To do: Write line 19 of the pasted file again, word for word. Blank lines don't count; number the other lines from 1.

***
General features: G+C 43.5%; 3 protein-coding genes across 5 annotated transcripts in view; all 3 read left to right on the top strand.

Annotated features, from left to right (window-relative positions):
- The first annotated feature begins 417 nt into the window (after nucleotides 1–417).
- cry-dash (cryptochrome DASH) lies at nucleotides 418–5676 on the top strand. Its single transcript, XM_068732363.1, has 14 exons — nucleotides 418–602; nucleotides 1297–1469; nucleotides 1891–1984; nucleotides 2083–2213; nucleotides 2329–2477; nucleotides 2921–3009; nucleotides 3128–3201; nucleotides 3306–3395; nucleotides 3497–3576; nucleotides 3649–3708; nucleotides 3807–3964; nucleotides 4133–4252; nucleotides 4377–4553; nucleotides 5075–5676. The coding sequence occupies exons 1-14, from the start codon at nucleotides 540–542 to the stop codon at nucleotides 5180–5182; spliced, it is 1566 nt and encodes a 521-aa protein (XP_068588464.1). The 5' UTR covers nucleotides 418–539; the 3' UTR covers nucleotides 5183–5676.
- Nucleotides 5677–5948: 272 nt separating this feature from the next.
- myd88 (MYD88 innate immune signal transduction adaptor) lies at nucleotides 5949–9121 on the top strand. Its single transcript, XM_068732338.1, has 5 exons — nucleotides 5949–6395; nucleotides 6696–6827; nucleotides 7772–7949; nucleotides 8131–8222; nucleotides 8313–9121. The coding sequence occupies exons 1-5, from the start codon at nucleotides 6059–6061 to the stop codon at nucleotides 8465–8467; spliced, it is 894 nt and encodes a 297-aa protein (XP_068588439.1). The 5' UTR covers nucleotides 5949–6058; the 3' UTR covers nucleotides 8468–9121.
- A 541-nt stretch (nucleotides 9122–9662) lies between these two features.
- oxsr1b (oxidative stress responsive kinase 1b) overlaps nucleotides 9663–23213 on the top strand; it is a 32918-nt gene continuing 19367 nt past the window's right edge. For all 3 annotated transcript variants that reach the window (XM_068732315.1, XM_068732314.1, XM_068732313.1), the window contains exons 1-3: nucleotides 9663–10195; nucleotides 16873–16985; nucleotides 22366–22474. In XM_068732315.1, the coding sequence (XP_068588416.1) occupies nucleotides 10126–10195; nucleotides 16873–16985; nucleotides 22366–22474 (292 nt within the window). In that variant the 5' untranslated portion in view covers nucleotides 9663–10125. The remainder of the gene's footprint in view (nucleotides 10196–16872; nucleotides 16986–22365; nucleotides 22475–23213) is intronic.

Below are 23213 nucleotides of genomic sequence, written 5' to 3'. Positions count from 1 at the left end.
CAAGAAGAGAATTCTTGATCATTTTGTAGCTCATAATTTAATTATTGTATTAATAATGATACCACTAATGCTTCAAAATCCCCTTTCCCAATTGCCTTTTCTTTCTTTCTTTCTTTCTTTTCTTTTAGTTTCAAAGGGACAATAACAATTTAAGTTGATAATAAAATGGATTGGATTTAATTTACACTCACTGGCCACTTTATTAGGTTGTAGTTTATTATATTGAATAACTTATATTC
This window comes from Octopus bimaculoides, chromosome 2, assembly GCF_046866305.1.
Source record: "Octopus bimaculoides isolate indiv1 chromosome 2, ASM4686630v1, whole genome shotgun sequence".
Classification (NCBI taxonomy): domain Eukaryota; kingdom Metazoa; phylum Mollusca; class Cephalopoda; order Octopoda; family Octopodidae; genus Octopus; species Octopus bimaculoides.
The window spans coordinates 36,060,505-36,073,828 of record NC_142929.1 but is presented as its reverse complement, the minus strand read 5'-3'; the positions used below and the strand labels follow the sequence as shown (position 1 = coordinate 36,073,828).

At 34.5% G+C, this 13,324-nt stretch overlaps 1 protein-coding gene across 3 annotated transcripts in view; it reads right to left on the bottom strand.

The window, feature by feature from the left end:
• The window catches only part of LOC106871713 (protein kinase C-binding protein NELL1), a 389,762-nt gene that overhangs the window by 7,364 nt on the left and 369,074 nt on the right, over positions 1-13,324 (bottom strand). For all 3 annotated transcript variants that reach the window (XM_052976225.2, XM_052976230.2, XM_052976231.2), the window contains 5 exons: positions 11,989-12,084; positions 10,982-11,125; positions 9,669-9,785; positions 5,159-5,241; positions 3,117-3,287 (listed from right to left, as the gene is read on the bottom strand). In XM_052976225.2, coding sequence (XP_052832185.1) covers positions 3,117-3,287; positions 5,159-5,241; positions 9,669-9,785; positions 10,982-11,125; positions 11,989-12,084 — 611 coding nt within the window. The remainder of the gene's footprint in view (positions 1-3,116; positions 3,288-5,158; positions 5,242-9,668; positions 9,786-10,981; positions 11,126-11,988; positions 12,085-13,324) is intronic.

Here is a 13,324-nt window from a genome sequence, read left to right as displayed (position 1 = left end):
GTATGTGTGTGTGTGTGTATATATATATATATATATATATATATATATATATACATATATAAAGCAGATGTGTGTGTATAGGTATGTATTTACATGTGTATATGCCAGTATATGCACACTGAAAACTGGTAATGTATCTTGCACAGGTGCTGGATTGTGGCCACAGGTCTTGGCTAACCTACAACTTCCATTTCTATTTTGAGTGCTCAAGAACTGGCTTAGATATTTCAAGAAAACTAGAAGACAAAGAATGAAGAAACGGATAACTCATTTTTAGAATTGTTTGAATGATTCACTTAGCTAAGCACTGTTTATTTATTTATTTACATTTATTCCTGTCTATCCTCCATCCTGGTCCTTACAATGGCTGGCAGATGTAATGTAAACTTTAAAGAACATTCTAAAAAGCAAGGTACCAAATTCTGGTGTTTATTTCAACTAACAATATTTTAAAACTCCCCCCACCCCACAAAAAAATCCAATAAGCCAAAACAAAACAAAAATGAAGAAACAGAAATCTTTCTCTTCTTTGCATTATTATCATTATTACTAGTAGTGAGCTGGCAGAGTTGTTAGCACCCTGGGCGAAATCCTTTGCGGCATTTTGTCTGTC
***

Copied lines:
GTATGTGTGTGTGTGTGTATATATATATATATATATATATATATATATATATACATATATAAAGCAGATGTGTGTGTATAGGTATGTATTTACATGTGTATATGCCAGTATATGCACACTGAAAACTGGTAATGTATCTTGCACAGGTGCTGGATTGTGGCCACAGGTCTTGGCTAACCTACAACTTCCATTTCTATTTTGAGTGCTCAAGAACTGGCTTAGATATTTCAAGAAAACTAGAAGACAAAGAATGAAGAAACGGATAACTCATTTTTAGAATTGTTTGAATGATTCACTTAGCTAAGCACTGTTTATTTATTTATTTACATTTATTCCTGTCTATCCTCCATCCTGGTCCTTACAATGGCTGGCAGATGTAATGTAAACTTTAAAGAACATTCTAAAAAGCAAGGTACCAAATTCTGGTGTTTATTTCAACTAACAATATTTTAAAACTCCCCCCACCCCACAAAAAAATCCAATAAGCCAAAACAAAACAAAAATGAAGAAACAGAAATCTTTCTCTTCTTTGCATTATTATCATTATTACTAGTAGTGAGCTGGCAGAGTTGTTAGCACCCTGGGCGAAATCCTTTGCGGCATTTTGTCTGTC